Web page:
How to Feed a Toddler at Meal Time

Do you ever wish you could give a few cliff notes to your spouse, parents, in-laws, nanny, or another caretaker on how to maintain a Division of Responsibility when feeding your toddler at meal time? Or maybe after reading through some of my posts on this recommended approach for pediatric feeding like this one or this one, you would like an abridged version yourself for how to handle toddlers at the table.

Whoever you want these tidbits for, here you have it! Five tips to avoid power struggles, get your kids the nutrition they need, and stay sane while serving meals to even the pickiest of eaters.

 A dietitian-mom's tips for how to handle toddlers at the table.

How to Feed a Toddler at Meal Time

1. Aim to offer at least one of each love it + like it + learning it foods.

Include at least one food child loves + at least one food child likes + at least one food child is still learning (to eat and enjoy). Offering such variety encourages children to eat enough to be satisfied while also exposing them to new and/or less-favored foods that they are free to explore and/or enjoy.


2. Focus on nutrient-dense foods first. Include a variety from as many food groups as possible.

Use a highlighter to mark child’s Love it/Like it/Learning it preferences.

Fruits: apples, applesauce, bananas, blueberries, cantaloupe, dried fruit, grapes, honeydew, mango, papaya, pears, pineapple, plums, pomegranate, raisins, satsumas, strawberries, watermelon

Veggies (raw or cooked): asparagus, avocado, beets, bell peppers, broccoli, Brussels sprouts, carrots, cauliflower, celery sticks, corn, cucumber, green beans, kale, mushrooms, peas, potatoes, spinach, snow peas, sweet potatoes, squash, tomatoes

Protein: beans, edamame, hummus, salmon/chicken/beef burgers, diced meat/poultry, tuna/chicken/egg salad, nut-butters, hot dogs, sausage, deli meat, smoked salmon, chicken nuggets, hard-boiled egg, meatloaf, rotisserie chicken, chili, stew

Dairy: Babybel, sliced cheese, string cheese, shredded cheese, soft-cheese spreads, yogurt

Grains: whole grain crackers, cereal, muffins, bagels, popcorn, quesadilla, sandwiches, tortilla wraps, homemade pizza bites, rice, quinoa, noodles/pasta, cornbread, dinner rolls

Other: olives, guacamole, occasional treats


3. At family meal times, pair entrée + sides in a way that accommodates the whole family.

You don’t need to please every family member with every food at every meal, and you definitely don’t need to cater to your child’s likes/dislikes any more than another family members. Instead, rotate through individual family member’s favorites accompanying unfamiliar or unfavored entrees with sides that more particular eaters may also enjoy. Consider including a starch or fruit, alongside milk to drink, at family meals also. This way there’s always something to eat if other offerings remain uneaten.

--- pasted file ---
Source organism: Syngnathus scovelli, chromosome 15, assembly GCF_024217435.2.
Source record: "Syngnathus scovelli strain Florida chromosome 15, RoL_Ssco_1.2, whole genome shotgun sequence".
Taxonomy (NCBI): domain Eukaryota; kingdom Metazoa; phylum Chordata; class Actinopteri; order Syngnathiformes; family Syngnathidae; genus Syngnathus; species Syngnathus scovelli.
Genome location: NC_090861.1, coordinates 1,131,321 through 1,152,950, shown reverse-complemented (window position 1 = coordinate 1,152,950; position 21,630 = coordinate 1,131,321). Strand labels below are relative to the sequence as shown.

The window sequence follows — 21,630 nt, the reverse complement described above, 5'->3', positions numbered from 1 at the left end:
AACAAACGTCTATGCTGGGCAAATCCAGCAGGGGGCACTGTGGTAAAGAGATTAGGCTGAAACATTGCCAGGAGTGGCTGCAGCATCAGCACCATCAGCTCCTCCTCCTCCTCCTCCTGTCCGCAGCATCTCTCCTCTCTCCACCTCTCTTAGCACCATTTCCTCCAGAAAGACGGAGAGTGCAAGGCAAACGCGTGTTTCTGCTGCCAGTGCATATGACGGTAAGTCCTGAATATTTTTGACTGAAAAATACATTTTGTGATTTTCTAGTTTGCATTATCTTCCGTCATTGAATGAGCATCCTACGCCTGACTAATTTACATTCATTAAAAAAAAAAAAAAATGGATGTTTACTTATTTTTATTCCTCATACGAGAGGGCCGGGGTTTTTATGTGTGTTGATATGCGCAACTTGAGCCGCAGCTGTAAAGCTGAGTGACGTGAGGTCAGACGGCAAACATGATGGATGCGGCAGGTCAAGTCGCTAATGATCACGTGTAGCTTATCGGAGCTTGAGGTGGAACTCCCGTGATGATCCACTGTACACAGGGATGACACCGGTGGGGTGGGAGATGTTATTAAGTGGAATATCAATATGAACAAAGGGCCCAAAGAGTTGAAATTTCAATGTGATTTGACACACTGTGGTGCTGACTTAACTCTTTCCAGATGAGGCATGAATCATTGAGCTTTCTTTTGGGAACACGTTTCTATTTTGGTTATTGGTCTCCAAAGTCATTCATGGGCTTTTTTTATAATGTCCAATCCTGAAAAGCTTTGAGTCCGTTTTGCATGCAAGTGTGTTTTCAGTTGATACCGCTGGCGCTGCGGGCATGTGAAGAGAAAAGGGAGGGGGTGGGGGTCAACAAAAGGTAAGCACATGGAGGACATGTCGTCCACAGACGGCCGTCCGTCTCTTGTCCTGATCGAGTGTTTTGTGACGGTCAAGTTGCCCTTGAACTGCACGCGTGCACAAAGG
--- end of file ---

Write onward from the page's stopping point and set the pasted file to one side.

4. Encourage child to build their own plate by serving decomposed dish or offering food family style.

A shared meal at the family table is always ideal for fostering healthy eating habits among families. Doing so offers opportunities to expose a variety of foods, while also role modeling how to appropriately explore and enjoy such foods. One way to create appealing and age-appropriate plates with the family is to offer meals as a decomposed dish. This allows children to mix their own meal up or eat items individually based on if they love, like, or are learning the foods being offered. As children over two years old become more comfortable at the dinner table and more confident in their role of determining if and how much to eat, offer meals family style to allow children to serve themselves.


5. In everything, include little ones as much as possible.

Give them options from the above food groups that are safe and age-appropriate to explore. As time and patience allows, empower child to engage in meal time preparations by encouraging them to help cut, build, blend, pour, scoop, smear, etc. Role model the desired behaviors, then allow child to practice independent sensory play with the foods at hand!


Next Steps

I hope this post helped you go from how to feed using a Division of Responsibility, to also share a bit more about what to feed.

If you'd like to see how you can apply this approach for how to feed a toddler at meal times to packing their lunches for the upcoming school year, I invite you to get my FREE download below. It will help you outline all the best ways to fuel your little learner!